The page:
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Check Out These Remarkable Photos of Logan Square in the Early 1900s

Nearly 100 photo postcards will be on display throughout September. Here’s a sneak peek.

Photos: Courtesy of Logan Square Preservation

If you’re surprised by how much Logan Square has changed in the last year, just think of what’s happened in 100. Logan Square Preservation’s new archival exhibition, “Greetings from Logan Square: Real Photo Postcards,” offers a window into the neighborhood in the early 20th century.

Andrew Schneider, president of the group, procured nearly 100 photo postcards from a collector who amassed the relics over decades of fairs and trade shows.

“People will be surprised how, in some ways, little has changed, and in some ways, how much it’s changed,” Schneider says. “Logan Square is so well preserved. Many of our vintage buildings remain unchanged. You could go to certain streets and take the exact same photograph today that was taken in the early 1900s.”

Those photos, with accompanying captions, will be on display starting September 3 at the Comfort Station (2579 N. Milwaukee Ave.), with the opening reception from 10:30 a.m. to 1 p.m. The exhibit will run through the end of the month.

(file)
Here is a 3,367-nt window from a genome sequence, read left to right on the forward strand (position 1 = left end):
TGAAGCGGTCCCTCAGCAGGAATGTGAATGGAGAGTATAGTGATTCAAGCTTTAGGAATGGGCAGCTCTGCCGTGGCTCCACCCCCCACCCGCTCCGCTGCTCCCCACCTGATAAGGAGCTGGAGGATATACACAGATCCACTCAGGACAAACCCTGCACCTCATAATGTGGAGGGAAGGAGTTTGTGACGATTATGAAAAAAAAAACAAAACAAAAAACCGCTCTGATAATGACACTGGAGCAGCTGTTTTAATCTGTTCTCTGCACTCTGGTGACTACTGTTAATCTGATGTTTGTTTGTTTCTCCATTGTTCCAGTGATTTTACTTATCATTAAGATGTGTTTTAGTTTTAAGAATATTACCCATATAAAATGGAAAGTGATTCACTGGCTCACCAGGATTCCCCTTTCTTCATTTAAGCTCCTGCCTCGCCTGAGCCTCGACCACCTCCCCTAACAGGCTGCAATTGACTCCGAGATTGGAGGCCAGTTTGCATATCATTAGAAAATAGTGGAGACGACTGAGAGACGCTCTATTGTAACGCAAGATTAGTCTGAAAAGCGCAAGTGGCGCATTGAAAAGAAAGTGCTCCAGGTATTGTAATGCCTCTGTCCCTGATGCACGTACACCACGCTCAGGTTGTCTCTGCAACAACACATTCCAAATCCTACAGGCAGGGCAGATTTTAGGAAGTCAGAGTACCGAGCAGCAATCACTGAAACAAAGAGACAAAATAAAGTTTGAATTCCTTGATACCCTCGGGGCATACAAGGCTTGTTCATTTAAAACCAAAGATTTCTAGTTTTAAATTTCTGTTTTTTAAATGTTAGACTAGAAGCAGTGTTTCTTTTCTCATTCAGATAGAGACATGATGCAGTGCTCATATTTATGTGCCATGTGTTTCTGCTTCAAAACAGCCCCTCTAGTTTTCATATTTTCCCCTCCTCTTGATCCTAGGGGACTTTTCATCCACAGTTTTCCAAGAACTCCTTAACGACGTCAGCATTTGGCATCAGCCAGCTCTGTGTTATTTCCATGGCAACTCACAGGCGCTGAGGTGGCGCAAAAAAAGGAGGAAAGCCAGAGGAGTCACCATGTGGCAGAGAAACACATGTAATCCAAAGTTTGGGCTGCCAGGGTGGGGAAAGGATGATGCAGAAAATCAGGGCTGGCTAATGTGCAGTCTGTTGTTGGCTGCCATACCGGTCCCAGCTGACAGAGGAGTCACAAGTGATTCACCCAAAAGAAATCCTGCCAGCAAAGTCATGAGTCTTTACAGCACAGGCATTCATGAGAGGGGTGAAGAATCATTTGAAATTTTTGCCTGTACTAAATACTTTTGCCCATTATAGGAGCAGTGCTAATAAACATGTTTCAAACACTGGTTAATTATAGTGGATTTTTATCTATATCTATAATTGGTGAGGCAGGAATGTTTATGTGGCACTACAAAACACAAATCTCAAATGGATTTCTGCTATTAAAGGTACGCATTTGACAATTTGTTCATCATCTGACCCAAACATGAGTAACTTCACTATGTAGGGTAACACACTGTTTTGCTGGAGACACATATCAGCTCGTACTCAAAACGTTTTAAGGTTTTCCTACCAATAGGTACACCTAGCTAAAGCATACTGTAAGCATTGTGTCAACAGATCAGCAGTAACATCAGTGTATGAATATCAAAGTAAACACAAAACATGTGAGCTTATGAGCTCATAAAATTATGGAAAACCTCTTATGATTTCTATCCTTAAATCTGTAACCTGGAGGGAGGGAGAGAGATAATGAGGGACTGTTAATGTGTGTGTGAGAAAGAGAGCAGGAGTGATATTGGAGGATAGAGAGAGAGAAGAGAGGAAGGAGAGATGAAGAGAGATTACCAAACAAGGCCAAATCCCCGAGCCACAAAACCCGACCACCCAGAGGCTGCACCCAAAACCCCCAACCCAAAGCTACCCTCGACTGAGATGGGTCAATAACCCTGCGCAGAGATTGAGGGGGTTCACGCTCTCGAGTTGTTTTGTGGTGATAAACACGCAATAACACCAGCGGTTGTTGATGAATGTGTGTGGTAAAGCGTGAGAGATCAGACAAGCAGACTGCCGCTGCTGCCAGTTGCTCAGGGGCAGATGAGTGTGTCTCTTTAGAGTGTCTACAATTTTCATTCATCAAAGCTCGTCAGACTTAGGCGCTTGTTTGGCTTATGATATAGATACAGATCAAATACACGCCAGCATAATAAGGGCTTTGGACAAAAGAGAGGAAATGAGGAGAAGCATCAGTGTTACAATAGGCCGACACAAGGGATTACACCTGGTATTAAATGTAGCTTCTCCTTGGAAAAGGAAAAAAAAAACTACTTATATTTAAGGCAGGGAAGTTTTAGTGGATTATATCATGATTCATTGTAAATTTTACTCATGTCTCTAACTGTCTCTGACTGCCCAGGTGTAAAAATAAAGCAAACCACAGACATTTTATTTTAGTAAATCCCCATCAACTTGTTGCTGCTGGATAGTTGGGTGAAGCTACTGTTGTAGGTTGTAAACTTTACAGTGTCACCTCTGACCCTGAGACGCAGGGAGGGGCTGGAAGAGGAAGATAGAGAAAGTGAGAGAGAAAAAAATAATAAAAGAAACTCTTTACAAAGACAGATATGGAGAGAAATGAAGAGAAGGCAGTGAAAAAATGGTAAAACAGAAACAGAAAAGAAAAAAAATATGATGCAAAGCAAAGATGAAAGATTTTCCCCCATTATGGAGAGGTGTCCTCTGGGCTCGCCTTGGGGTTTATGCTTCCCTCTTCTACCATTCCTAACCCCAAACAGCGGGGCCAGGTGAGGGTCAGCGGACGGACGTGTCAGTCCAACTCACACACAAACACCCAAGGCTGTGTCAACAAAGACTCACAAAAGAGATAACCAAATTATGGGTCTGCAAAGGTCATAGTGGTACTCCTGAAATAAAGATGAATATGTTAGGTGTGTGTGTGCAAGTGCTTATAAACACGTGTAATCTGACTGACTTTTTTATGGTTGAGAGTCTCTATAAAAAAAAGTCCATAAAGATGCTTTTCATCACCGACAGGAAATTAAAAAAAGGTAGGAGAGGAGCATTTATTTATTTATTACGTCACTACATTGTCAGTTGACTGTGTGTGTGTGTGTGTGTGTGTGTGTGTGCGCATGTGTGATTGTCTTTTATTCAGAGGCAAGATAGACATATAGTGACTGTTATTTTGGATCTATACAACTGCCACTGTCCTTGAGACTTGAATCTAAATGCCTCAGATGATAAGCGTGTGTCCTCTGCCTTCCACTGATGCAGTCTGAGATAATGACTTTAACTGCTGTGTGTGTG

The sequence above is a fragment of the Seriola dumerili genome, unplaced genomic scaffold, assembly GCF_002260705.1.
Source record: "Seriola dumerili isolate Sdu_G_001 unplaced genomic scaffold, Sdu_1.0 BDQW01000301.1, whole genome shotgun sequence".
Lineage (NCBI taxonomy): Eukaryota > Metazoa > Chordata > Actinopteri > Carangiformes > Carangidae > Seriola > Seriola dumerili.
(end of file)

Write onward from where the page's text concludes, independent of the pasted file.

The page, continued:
Here are some of the photos you’ll see at the exhibition:

Milwaukee Avenue and Humboldt Park Boulevard

“Some photos, like this one of Milwaukee just south of Logan Square, are remarkable when you can pair them with ads and other information about the shops. In this case, ‘Ohse & Quast, 2555 Milwaukee Avenue Through to Logan Boulevard’ was advertised in another archival piece, as offering ‘Finest Groceries and Canned Goods; Fresh Vegetables, Fruits and Berries; Eggs and Butter Fresh Daily; Choicest Cheese of All Varieties; Finest Meats on the Market; Best Ham, Bacon and Sausage. Nothing but the best, and at same prices which some charge for goods of inferior quality,’” Schneider says.

Blue Line Stop

“Logan Square used to be the end of the line for what we today call the Blue Line,” Schneider says. “This photo is unusual because it captures what looks like it might have been rush hour (most of these were taken of largely empty streets) and it also shows the amazing detail and high quality of the medium.” A close-up of this image, below, shows how many people were out and about on Kedzie Avenue, north of Albany.

Postcard to a Friend

“Often you would see postcards with an ‘X’ [marked on the photo]. This is typical at the time to show friends and relatives the view of the street on which people lived, like in this card from 1908,” Schneider says.

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